BOSTON, March 28 - The Human Genome Project may be wrapping up in the next few months, but the real work has just begun for the National Human Genome Research Institute, according to NHGRI director Francis Collins.
During a keynote address on Wednesday at the Bio-IT World Conference and Expo in Boston, Collins provided a glimpse of the institute's vision for its future once "the original goals of the Human Genome Project have been completed in April 2003." Admitting that he originally expected to "shuffle off to something else" once the human genome sequence was complete, Collins said the NHGRI now views the HGP as the first of many "grand challenges" that it hopes to tackle in future years.
This fundamental role for the HGP in NHGRI's future activities is depicted in the visual metaphor the institute has developed to communicate the next phase of genomic research - a three-story building that rests upon the foundation of the Human Genome Project. Using an architect's watercolor rendering of a Frank Lloyd Wright-style home to illustrate the concept, Collins said that the first floor represents "genomics to biology" (basic research), the second "genomics to health" (medical applications), and the top floor "genomics to society" (non-medical applications and ethical and social issues) - each one of the broad goals the institute has set out for itself in the coming years.
In addition, the building contains six vertical supports that cut across each floor, representing their importance as enabling elements, Collins said. The pillars represent computational biology, ELSI (ethical, legal, and social issues), education, training, technical development, and resources, he said.
A peer-reviewed paper describing the NHGRI plan in detail is scheduled for publication in mid-April, Collins said, but in the meantime, he was able to share some of the goals that each of the three segments will tackle over the coming years.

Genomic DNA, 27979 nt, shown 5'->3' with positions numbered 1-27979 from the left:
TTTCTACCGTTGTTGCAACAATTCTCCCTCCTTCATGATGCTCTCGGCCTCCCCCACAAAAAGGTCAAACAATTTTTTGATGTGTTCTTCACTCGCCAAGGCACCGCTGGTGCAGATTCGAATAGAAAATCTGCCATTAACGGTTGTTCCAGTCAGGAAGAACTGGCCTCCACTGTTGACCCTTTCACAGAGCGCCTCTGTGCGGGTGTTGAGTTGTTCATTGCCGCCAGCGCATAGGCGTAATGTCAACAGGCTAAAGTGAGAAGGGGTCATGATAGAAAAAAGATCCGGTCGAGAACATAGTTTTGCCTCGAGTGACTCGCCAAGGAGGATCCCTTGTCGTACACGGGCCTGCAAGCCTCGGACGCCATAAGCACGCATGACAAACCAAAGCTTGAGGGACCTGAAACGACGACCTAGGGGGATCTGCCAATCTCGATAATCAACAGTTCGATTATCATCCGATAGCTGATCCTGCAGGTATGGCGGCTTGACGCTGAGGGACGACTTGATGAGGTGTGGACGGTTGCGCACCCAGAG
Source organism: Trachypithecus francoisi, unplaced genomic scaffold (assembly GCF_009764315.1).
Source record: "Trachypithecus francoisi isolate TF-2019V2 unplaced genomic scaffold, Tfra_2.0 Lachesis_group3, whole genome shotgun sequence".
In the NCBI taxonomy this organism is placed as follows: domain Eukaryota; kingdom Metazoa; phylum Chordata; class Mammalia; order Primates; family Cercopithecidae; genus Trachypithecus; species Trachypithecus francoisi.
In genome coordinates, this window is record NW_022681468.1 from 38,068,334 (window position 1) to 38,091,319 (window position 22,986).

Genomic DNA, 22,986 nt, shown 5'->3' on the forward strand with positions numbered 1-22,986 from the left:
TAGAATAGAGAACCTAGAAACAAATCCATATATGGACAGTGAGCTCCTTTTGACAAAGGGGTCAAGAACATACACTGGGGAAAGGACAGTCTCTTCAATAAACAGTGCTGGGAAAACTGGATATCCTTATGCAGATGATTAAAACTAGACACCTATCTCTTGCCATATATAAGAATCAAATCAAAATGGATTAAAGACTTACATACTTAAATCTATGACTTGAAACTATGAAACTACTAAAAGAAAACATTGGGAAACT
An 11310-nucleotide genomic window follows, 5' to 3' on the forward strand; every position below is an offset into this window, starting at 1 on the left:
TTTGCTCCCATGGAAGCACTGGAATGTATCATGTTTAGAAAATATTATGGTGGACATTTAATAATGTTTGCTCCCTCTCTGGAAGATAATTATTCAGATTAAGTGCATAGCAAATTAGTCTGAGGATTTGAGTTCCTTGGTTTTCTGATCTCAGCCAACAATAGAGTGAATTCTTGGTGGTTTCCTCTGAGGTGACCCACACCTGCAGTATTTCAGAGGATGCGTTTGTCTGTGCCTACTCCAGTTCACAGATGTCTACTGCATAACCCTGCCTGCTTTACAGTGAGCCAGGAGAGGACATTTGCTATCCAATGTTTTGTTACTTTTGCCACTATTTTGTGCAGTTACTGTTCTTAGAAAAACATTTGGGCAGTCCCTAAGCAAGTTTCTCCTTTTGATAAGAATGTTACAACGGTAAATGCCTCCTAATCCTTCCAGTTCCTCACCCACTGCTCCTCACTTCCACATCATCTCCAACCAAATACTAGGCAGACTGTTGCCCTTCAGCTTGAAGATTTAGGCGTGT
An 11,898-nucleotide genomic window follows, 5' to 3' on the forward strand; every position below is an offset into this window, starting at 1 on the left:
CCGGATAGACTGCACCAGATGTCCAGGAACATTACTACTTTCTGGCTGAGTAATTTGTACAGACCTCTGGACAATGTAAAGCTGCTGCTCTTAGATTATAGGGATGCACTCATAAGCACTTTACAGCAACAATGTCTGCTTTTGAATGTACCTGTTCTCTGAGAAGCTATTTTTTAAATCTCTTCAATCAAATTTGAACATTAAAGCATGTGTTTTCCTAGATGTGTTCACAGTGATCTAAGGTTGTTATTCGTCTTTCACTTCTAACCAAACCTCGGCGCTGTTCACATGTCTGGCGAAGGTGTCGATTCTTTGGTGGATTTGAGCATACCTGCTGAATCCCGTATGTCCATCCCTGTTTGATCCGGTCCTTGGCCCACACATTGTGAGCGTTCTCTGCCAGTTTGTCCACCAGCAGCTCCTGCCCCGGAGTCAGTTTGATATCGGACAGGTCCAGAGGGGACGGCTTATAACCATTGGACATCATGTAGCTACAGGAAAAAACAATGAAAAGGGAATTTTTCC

Grand challenges in the area of "genomics to biology," for example, include defining the structure of human variation, sequencing a multitude of additional genomes, reducing the cost of sequencing to $1,000 per genome, identifying all functional elements in the genome, identifying all the proteins in the cell and their functions, and developing a computational model of the cell. Work has already begun on some of these areas, Collins said, citing the International Haplotype Mapping Project and the Encode (Encyclopedia of DNA Elements) initiative as examples.
In the medical arena of "genomics to health," the goals are a bit broader, and include developing a strategy for identifying the genetic and environmental risk factors for disease, developing "sentinel systems" for the early detection of disease, and using genomics to improve the health of people in the developing world.
Collins said NHGRI is interested in finding ways to get high-throughput robotic screening methods for small molecules into the hands of academic researchers. While the academic community is unfamiliar with this approach currently, he said, it would provide an effective means of understanding the biological pathways that are implicated in diseases. In addition, he said, it would provide an excellent partnership opportunity between academia and industry, a prospect that NIH director Elias Zerhouni is apparently "bullish" about.
Collins also called for "a large cohort of a half a million people in the US for genotype-phenotype correlation studies."
The third floor of the house that genomics built, "genomics to society," may prove to be the most challenging. Goals under this topic include enhancing genetic privacy and genetic discrimination protection, encouraging "appropriate" patenting and licensing policies in the field of genomics, understanding the relationship between genomics, race, and ethnicity in order to resolve "the often contentious dialog about race," and assessing the ramifications of genetic factors for behavior.
Much of the work in resolving these issues will have to take place well outside the auspices of NHGRI, Collins noted - a situation that so far has proven disappointing. For example, he noted with obvious frustration, it has taken six years for a genetic discrimination bill to work its way through congress, where it is still languishing at the subcommittee level.
"Our government system is not used to the idea of prospective or preventative action," he said. "They're used to reacting to a crisis. The idea of preventing a crisis never appears."